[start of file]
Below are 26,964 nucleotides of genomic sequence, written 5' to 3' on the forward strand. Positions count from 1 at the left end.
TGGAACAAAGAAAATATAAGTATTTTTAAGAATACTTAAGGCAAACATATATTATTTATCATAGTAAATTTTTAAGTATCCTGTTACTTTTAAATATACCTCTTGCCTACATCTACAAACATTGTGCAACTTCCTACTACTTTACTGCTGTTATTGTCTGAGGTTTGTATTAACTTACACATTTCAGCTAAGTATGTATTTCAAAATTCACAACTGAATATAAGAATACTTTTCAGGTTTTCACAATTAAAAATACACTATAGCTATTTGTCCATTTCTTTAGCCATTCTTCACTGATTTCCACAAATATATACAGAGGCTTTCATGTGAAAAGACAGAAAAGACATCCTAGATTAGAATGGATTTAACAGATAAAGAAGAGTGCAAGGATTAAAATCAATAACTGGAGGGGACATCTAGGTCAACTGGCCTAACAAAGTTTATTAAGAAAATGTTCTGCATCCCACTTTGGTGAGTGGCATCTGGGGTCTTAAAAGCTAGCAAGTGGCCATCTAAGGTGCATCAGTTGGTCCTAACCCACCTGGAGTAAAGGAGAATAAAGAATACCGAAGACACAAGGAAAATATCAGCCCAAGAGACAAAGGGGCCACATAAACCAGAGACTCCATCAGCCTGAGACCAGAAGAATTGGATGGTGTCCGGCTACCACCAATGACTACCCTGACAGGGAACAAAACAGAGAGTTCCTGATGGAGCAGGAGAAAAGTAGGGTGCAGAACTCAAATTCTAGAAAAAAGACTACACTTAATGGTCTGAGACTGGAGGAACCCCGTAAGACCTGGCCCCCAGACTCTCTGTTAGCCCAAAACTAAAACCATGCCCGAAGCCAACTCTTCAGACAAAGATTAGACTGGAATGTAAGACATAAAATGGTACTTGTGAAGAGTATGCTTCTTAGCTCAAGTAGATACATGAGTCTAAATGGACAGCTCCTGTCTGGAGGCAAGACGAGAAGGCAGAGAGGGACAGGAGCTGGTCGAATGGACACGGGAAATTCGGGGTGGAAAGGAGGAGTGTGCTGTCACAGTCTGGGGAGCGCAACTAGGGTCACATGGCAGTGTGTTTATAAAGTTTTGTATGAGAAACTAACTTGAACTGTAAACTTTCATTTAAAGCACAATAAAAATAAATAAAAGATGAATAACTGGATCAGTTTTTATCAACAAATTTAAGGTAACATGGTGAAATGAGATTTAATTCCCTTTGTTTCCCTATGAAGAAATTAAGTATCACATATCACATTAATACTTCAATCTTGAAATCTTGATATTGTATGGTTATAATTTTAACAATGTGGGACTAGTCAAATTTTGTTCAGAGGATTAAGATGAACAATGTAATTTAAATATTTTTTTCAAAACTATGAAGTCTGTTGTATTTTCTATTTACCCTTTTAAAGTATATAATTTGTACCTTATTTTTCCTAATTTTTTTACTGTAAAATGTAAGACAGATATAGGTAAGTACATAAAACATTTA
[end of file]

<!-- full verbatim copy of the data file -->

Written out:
Below are 26,964 nucleotides of genomic sequence, written 5' to 3' on the forward strand. Positions count from 1 at the left end.
TGGAACAAAGAAAATATAAGTATTTTTAAGAATACTTAAGGCAAACATATATTATTTATCATAGTAAATTTTTAAGTATCCTGTTACTTTTAAATATACCTCTTGCCTACATCTACAAACATTGTGCAACTTCCTACTACTTTACTGCTGTTATTGTCTGAGGTTTGTATTAACTTACACATTTCAGCTAAGTATGTATTTCAAAATTCACAACTGAATATAAGAATACTTTTCAGGTTTTCACAATTAAAAATACACTATAGCTATTTGTCCATTTCTTTAGCCATTCTTCACTGATTTCCACAAATATATACAGAGGCTTTCATGTGAAAAGACAGAAAAGACATCCTAGATTAGAATGGATTTAACAGATAAAGAAGAGTGCAAGGATTAAAATCAATAACTGGAGGGGACATCTAGGTCAACTGGCCTAACAAAGTTTATTAAGAAAATGTTCTGCATCCCACTTTGGTGAGTGGCATCTGGGGTCTTAAAAGCTAGCAAGTGGCCATCTAAGGTGCATCAGTTGGTCCTAACCCACCTGGAGTAAAGGAGAATAAAGAATACCGAAGACACAAGGAAAATATCAGCCCAAGAGACAAAGGGGCCACATAAACCAGAGACTCCATCAGCCTGAGACCAGAAGAATTGGATGGTGTCCGGCTACCACCAATGACTACCCTGACAGGGAACAAAACAGAGAGTTCCTGATGGAGCAGGAGAAAAGTAGGGTGCAGAACTCAAATTCTAGAAAAAAGACTACACTTAATGGTCTGAGACTGGAGGAACCCCGTAAGACCTGGCCCCCAGACTCTCTGTTAGCCCAAAACTAAAACCATGCCCGAAGCCAACTCTTCAGACAAAGATTAGACTGGAATGTAAGACATAAAATGGTACTTGTGAAGAGTATGCTTCTTAGCTCAAGTAGATACATGAGTCTAAATGGACAGCTCCTGTCTGGAGGCAAGACGAGAAGGCAGAGAGGGACAGGAGCTGGTCGAATGGACACGGGAAATTCGGGGTGGAAAGGAGGAGTGTGCTGTCACAGTCTGGGGAGCGCAACTAGGGTCACATGGCAGTGTGTTTATAAAGTTTTGTATGAGAAACTAACTTGAACTGTAAACTTTCATTTAAAGCACAATAAAAATAAATAAAAGATGAATAACTGGATCAGTTTTTATCAACAAATTTAAGGTAACATGGTGAAATGAGATTTAATTCCCTTTGTTTCCCTATGAAGAAATTAAGTATCACATATCACATTAATACTTCAATCTTGAAATCTTGATATTGTATGGTTATAATTTTAACAATGTGGGACTAGTCAAATTTTGTTCAGAGGATTAAGATGAACAATGTAATTTAAATATTTTTTTCAAAACTATGAAGTCTGTTGTATTTTCTATTTACCCTTTTAAAGTATATAATTTGTACCTTATTTTTCCTAATTTTTTTACTGTAAAATGTAAGACAGATATAGGTAAGTACATAAAACATTTA